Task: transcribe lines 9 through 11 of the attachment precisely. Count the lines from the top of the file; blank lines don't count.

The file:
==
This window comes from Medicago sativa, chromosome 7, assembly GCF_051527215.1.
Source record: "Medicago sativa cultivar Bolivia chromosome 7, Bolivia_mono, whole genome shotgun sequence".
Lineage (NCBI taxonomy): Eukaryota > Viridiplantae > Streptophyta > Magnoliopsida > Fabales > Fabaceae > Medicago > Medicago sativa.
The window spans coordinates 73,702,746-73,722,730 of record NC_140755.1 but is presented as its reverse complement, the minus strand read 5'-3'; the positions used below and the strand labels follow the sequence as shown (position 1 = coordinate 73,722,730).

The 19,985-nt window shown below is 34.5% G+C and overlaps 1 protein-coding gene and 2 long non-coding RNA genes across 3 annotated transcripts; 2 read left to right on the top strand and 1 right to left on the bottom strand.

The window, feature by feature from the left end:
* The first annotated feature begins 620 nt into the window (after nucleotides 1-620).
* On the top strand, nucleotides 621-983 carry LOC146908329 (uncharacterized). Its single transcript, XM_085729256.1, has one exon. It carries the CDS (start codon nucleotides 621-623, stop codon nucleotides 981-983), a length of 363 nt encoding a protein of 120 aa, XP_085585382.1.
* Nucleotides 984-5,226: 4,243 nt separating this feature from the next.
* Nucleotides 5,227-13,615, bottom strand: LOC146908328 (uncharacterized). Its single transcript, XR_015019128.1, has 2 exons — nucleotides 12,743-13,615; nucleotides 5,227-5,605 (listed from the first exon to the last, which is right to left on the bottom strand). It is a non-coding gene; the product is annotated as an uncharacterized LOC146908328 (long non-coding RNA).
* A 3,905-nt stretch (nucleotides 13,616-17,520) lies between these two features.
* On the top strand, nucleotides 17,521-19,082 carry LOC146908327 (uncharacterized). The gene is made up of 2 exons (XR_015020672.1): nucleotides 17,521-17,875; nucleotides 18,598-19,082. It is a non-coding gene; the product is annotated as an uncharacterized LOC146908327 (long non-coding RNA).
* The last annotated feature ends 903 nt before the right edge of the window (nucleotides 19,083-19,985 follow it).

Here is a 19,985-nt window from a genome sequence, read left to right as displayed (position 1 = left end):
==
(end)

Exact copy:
* Nucleotides 984-5,226: 4,243 nt separating this feature from the next.
* Nucleotides 5,227-13,615, bottom strand: LOC146908328 (uncharacterized). Its single transcript, XR_015019128.1, has 2 exons — nucleotides 12,743-13,615; nucleotides 5,227-5,605 (listed from the first exon to the last, which is right to left on the bottom strand). It is a non-coding gene; the product is annotated as an uncharacterized LOC146908328 (long non-coding RNA).
* A 3,905-nt stretch (nucleotides 13,616-17,520) lies between these two features.